Love, Partnership, or Singleton on the Autism Spectrum

In an immensely varied and thoughtful collection of true life reflections on love, marriage and the single life, 26 authors with autism share their experiences and knowledge about successful (and unsuccessful) relationships. Digging deep into the many and varying ways in which autism affects feelings and relationships with others, these honest and intelligent testimonies give the insider's perspective on love on the spectrum. Whether you're a serial dater, hopelessly romantic or happily single, these perceptive and often funny explorations shows how to make good choices, surmount bad ones, and live a good life.

$18.95
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Press reviews for: Love, Partnership, or Singleton on the Autism Spectrum

Sarah Hendrickx, autistic adult, Autism Specialist and author

A brilliant collection of essays from autistic writers giving us personal insights into thoughts on relationship preferences and also valuable guidance for autistic people and those who love them. Demonstrating that autistic people often want to share their lives with others in a wide variety of set-ups, this book finally puts to bed the age-old myth of autistic people as isolated loners. The wonderful diversity of the autism population when it comes to choosing how to live and who with shines through.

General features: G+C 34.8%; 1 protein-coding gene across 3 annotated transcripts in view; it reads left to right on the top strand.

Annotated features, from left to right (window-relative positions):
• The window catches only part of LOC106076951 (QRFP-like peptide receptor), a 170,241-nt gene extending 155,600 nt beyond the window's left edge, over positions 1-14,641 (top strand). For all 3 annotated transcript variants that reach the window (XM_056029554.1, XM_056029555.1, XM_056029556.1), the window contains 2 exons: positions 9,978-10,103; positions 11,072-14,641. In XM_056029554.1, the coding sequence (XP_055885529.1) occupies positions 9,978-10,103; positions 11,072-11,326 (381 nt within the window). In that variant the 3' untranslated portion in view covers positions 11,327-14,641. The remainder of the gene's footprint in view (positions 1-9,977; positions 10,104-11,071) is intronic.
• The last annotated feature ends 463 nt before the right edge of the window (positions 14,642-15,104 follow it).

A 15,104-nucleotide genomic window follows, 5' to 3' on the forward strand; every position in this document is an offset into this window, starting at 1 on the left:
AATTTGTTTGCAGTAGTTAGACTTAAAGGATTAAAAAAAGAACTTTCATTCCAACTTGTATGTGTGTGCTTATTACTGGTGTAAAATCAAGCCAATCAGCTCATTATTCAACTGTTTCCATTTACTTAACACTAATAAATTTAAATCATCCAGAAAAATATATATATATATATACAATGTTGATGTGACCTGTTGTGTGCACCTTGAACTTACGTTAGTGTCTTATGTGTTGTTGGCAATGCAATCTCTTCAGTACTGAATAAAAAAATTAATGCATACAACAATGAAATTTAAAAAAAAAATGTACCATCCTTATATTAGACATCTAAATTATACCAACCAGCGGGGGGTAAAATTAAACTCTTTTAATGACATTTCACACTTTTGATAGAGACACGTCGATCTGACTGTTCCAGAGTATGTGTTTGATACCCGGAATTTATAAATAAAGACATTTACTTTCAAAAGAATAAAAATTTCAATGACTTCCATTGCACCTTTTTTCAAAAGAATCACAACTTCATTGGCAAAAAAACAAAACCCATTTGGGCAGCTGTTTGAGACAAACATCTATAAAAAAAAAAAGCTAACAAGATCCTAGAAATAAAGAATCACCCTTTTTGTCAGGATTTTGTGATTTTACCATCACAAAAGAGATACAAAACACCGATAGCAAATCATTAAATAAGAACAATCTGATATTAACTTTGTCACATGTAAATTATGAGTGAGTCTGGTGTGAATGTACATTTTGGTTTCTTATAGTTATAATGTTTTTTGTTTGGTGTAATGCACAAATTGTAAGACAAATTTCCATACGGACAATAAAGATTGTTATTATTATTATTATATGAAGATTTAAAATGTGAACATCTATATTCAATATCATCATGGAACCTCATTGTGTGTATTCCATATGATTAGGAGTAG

Dean Beadle, International autistic speaker and lecturer

Love, Partnership and Singleton on the Autism Spectrum highlights the various joys, intricacies and challenges experienced by many on the spectrum in relationships. Featuring the experiences and views of those in relationships, some seeking partnership and individuals who choose to remain single, it asserts the right of autistic people to define our own contentment. Uplifting, thought-provoking and in places challenging, this book will undoubtedly lead to a general re-evaluation of long-held perceptions of relationships and what makes them work.

Tony Attwood, Minds and Hearts Clinic, Brisbane

The desire to achieve a lasting and mutually fulfilling relationship can be very strong in someone with an Autism Spectrum Disorder. However, there may be significant challenges in finding a partner and maintaining the relationship. While we have considerable literature on the perspective of the partner who does not have an ASD, we have remarkably little on the perspective, experiences and achievements of the partner with an ASD. The wisdom and advice in this insightful book will be invaluable for both partners and contribute greatly towards an understanding of relationships from the ASD perspective.

E. Veronica (Vicky) Bliss, Clinical Psychologist

When giving adults a diagnosis of autism, one of the first and ongoing issues for them involves initiating and maintaining social relationships. I could not convey the levels of diversity or the various creative means of managing social relationships until this book was written. Thankfully I now have this excellent and engaging resource to offer the autistic people I meet. I am confident this positive take on relationships will become a well-thumbed addition to my library!

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